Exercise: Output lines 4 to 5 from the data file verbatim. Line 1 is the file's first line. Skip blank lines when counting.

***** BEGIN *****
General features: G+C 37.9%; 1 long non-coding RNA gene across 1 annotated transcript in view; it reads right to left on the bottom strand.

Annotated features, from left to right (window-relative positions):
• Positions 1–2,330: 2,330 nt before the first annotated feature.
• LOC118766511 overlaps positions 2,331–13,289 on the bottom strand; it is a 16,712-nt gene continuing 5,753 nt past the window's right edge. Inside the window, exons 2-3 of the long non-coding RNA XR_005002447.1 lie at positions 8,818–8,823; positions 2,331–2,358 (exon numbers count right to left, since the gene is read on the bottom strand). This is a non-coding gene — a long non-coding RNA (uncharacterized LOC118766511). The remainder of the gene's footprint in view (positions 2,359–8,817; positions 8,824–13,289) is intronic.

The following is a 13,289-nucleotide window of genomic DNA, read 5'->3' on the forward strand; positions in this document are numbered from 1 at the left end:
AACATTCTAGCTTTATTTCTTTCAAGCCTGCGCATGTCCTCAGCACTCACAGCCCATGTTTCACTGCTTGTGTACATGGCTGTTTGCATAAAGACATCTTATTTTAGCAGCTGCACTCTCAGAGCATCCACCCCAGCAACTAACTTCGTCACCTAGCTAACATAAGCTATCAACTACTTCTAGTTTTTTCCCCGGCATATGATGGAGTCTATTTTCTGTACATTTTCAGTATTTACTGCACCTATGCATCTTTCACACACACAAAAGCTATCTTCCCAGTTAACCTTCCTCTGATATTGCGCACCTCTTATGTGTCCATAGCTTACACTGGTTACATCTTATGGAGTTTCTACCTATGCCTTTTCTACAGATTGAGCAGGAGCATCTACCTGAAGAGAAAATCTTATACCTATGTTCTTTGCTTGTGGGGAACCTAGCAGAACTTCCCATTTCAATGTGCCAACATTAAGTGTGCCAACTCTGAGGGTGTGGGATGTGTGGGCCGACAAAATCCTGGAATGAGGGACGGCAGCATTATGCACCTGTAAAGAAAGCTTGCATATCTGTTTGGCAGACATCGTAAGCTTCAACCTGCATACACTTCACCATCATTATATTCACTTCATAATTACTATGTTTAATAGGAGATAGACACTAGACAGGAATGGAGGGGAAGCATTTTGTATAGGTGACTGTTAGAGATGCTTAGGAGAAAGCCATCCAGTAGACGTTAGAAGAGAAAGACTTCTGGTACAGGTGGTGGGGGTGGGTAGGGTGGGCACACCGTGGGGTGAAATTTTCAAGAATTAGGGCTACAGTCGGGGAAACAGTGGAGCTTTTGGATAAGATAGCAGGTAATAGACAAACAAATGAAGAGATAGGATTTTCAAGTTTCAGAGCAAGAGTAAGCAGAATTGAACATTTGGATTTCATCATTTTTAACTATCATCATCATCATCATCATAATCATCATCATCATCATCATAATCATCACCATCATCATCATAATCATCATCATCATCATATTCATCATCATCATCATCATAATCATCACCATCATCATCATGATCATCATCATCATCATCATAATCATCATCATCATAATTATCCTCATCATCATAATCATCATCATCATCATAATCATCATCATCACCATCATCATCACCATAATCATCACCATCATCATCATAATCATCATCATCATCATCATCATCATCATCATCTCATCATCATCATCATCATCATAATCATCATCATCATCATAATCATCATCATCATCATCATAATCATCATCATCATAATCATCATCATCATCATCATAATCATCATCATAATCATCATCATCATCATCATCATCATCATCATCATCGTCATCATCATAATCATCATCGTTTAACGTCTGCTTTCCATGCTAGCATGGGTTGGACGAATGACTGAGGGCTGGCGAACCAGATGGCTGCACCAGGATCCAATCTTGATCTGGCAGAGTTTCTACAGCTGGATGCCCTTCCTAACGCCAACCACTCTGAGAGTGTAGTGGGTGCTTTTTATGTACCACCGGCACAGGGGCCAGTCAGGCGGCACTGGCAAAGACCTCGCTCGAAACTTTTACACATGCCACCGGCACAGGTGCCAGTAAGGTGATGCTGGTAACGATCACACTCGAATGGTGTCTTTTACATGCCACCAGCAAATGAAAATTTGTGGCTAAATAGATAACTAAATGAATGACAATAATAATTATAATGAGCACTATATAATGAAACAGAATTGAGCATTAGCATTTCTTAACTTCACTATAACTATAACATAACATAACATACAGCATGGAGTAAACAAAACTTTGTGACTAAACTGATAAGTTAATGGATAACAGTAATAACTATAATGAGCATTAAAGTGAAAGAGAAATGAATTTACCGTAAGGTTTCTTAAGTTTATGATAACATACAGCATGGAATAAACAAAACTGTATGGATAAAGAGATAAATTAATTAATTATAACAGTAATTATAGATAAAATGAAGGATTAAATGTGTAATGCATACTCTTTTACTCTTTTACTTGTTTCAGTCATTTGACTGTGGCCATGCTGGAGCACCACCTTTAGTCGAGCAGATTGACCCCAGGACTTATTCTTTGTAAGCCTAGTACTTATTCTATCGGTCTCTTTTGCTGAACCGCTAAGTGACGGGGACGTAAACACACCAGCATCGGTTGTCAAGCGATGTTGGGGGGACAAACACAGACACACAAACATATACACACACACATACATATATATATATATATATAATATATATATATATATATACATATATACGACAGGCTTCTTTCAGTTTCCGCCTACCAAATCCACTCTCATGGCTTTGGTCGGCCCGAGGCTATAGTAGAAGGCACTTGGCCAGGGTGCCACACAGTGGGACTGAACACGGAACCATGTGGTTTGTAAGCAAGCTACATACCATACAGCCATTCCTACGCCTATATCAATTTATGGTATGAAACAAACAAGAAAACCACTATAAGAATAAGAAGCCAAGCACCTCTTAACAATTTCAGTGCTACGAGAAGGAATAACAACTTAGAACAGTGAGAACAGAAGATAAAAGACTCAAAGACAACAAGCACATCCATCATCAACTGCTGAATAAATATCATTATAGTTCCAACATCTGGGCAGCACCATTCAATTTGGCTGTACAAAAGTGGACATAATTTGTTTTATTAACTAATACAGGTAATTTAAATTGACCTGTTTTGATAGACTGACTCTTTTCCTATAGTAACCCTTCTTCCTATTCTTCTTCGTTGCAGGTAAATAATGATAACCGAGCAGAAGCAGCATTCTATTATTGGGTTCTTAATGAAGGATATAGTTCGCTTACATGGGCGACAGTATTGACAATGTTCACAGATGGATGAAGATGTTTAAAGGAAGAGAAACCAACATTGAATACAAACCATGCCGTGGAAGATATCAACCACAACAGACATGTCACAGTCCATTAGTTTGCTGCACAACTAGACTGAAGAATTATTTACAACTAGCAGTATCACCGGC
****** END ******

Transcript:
• LOC118766511 overlaps positions 2,331–13,289 on the bottom strand; it is a 16,712-nt gene continuing 5,753 nt past the window's right edge. Inside the window, exons 2-3 of the long non-coding RNA XR_005002447.1 lie at positions 8,818–8,823; positions 2,331–2,358 (exon numbers count right to left, since the gene is read on the bottom strand). This is a non-coding gene — a long non-coding RNA (uncharacterized LOC118766511). The remainder of the gene's footprint in view (positions 2,359–8,817; positions 8,824–13,289) is intronic.

The following is a 13,289-nucleotide window of genomic DNA, read 5'->3' on the forward strand; positions in this document are numbered from 1 at the left end: